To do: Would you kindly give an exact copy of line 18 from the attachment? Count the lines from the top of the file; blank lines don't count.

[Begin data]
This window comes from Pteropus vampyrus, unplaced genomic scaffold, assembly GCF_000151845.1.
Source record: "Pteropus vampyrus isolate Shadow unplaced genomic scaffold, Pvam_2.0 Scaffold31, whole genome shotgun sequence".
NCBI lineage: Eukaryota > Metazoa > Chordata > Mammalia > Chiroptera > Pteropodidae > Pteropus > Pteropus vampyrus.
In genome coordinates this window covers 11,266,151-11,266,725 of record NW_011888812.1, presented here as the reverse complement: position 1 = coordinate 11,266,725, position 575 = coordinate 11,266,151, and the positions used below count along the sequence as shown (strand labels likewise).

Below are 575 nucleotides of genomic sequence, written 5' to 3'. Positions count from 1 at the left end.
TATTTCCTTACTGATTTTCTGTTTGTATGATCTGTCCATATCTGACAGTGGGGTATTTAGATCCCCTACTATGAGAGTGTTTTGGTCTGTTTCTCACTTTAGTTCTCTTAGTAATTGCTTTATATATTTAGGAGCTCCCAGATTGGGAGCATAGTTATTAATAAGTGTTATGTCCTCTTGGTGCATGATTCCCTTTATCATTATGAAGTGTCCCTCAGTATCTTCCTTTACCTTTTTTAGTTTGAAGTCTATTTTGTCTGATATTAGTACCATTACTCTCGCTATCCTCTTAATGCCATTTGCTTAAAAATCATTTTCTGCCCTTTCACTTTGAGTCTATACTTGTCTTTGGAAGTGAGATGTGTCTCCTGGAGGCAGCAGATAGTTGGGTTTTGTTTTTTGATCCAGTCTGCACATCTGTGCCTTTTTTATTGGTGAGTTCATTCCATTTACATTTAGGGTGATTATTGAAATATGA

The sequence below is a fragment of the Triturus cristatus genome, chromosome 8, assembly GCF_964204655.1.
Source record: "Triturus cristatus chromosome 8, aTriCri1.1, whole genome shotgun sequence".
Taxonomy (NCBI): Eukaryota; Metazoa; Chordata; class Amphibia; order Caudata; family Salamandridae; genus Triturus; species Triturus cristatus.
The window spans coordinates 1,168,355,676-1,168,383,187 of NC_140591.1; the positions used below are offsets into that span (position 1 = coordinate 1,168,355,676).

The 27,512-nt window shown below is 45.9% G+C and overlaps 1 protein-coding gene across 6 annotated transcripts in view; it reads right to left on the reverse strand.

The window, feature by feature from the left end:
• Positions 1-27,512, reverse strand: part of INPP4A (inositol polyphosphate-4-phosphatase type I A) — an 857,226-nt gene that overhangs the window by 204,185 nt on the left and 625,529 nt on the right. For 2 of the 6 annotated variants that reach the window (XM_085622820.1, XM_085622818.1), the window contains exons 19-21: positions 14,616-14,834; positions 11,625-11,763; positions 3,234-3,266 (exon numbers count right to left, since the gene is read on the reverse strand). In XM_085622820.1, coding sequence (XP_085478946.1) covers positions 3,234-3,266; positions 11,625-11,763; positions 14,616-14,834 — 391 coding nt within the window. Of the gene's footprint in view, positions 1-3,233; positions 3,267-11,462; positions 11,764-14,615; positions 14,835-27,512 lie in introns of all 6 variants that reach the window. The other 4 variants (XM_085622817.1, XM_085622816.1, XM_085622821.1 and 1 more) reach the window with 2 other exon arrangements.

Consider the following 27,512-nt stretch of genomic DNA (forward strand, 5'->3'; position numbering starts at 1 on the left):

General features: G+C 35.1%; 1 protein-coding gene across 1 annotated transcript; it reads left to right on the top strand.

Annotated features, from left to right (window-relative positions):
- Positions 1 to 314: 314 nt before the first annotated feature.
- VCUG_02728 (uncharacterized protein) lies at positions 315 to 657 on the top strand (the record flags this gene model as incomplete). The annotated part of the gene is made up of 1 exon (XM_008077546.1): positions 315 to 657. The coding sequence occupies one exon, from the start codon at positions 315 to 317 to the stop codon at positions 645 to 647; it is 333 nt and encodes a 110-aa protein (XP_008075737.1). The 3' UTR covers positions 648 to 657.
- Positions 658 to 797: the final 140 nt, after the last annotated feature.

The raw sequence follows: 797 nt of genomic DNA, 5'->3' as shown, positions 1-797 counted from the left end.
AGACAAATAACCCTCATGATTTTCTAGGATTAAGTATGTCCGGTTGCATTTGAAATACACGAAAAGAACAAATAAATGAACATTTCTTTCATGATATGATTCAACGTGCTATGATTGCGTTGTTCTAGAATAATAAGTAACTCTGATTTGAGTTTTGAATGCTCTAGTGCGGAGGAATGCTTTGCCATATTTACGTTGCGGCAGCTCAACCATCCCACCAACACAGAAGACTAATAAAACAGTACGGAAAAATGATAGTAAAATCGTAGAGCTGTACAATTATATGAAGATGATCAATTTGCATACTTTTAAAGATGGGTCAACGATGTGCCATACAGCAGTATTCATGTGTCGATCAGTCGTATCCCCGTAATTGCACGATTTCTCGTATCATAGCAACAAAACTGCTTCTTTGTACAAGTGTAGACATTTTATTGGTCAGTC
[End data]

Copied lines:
- VCUG_02728 (uncharacterized protein) lies at positions 315 to 657 on the top strand (the record flags this gene model as incomplete). The annotated part of the gene is made up of 1 exon (XM_008077546.1): positions 315 to 657. The coding sequence occupies one exon, from the start codon at positions 315 to 317 to the stop codon at positions 645 to 647; it is 333 nt and encodes a 110-aa protein (XP_008075737.1). The 3' UTR covers positions 648 to 657.